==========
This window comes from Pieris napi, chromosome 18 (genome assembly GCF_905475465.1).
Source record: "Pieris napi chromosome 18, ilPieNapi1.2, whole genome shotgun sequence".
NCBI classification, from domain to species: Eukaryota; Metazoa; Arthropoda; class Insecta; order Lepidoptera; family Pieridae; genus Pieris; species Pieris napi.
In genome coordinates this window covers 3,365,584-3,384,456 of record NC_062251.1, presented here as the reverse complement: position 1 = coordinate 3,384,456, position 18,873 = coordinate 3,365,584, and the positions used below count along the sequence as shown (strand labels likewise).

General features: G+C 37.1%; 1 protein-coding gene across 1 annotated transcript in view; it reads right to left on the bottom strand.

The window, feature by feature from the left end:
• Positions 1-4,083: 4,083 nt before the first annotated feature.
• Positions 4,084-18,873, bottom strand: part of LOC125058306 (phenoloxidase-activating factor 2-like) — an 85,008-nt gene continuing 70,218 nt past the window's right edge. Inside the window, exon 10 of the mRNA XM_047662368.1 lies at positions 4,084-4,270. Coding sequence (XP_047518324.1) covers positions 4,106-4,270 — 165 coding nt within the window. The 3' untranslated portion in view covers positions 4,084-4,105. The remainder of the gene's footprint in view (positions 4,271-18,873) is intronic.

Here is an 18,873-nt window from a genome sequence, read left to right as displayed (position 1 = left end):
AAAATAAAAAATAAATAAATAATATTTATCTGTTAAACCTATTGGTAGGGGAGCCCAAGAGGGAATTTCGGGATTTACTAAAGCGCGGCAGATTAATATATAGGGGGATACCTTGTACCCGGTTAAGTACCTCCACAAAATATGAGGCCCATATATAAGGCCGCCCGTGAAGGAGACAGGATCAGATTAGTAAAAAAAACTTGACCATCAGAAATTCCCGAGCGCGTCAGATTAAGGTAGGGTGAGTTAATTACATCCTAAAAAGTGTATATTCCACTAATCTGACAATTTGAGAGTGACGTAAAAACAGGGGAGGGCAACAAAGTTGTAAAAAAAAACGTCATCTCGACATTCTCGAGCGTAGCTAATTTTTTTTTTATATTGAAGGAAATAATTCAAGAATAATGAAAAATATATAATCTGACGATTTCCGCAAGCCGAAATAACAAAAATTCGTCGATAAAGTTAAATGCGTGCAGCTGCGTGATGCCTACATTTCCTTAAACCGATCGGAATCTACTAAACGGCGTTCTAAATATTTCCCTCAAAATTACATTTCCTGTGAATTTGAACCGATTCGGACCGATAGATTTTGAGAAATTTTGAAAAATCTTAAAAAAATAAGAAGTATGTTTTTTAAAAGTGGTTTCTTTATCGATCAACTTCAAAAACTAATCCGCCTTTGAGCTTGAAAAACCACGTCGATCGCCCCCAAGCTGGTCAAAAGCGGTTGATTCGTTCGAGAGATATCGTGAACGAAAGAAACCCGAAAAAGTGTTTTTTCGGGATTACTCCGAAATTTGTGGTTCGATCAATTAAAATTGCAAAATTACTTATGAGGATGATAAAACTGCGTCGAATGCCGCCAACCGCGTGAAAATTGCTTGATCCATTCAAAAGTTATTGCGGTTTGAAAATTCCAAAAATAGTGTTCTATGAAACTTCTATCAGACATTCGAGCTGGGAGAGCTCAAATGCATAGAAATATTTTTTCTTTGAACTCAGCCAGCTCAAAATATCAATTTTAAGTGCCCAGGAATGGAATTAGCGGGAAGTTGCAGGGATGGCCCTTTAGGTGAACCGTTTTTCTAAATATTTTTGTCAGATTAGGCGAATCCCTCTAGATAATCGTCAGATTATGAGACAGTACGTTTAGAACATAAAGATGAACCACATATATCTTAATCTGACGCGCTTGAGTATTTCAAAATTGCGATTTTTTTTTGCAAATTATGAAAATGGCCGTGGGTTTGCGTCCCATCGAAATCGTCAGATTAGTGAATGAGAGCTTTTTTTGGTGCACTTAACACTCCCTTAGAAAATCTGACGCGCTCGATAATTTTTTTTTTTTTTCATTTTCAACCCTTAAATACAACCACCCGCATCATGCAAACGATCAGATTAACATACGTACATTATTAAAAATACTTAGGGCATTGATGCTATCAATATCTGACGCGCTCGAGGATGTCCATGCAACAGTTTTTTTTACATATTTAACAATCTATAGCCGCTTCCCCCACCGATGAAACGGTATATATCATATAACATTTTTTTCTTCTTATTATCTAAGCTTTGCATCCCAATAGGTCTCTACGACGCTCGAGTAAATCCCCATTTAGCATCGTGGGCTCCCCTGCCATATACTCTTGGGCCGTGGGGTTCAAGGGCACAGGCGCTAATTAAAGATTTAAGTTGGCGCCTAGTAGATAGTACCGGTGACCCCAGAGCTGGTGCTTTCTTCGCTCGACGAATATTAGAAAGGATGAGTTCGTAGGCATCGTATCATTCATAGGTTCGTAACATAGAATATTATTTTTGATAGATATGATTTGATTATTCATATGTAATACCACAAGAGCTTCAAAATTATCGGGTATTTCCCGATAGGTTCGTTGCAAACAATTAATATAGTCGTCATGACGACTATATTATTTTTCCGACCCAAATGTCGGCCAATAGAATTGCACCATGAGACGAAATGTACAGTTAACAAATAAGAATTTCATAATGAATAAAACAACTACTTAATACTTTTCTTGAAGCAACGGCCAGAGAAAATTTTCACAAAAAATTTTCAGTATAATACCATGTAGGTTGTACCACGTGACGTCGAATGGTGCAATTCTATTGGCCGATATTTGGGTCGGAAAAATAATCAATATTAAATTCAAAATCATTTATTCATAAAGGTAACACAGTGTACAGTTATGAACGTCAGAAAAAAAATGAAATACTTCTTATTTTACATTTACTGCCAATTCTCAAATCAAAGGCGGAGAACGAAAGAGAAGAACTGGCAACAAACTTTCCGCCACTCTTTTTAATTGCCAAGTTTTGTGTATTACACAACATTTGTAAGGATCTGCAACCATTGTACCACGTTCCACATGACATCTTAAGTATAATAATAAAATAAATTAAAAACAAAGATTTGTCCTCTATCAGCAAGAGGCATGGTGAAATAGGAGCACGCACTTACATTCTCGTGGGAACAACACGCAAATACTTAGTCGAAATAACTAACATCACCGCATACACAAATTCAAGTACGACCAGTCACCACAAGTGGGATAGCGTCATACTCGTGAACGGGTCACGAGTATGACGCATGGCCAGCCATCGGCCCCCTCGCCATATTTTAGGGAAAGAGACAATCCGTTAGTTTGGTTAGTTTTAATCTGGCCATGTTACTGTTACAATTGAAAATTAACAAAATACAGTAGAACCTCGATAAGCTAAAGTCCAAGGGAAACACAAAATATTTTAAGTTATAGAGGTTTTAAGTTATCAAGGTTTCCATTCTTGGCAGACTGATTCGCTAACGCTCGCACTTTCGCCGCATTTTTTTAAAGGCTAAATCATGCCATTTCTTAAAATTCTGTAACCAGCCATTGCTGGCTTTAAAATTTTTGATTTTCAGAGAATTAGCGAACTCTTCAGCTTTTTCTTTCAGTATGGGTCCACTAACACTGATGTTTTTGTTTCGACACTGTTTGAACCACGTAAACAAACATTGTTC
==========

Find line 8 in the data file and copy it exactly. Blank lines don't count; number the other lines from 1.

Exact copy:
• Positions 4,084-18,873, bottom strand: part of LOC125058306 (phenoloxidase-activating factor 2-like) — an 85,008-nt gene continuing 70,218 nt past the window's right edge. Inside the window, exon 10 of the mRNA XM_047662368.1 lies at positions 4,084-4,270. Coding sequence (XP_047518324.1) covers positions 4,106-4,270 — 165 coding nt within the window. The 3' untranslated portion in view covers positions 4,084-4,105. The remainder of the gene's footprint in view (positions 4,271-18,873) is intronic.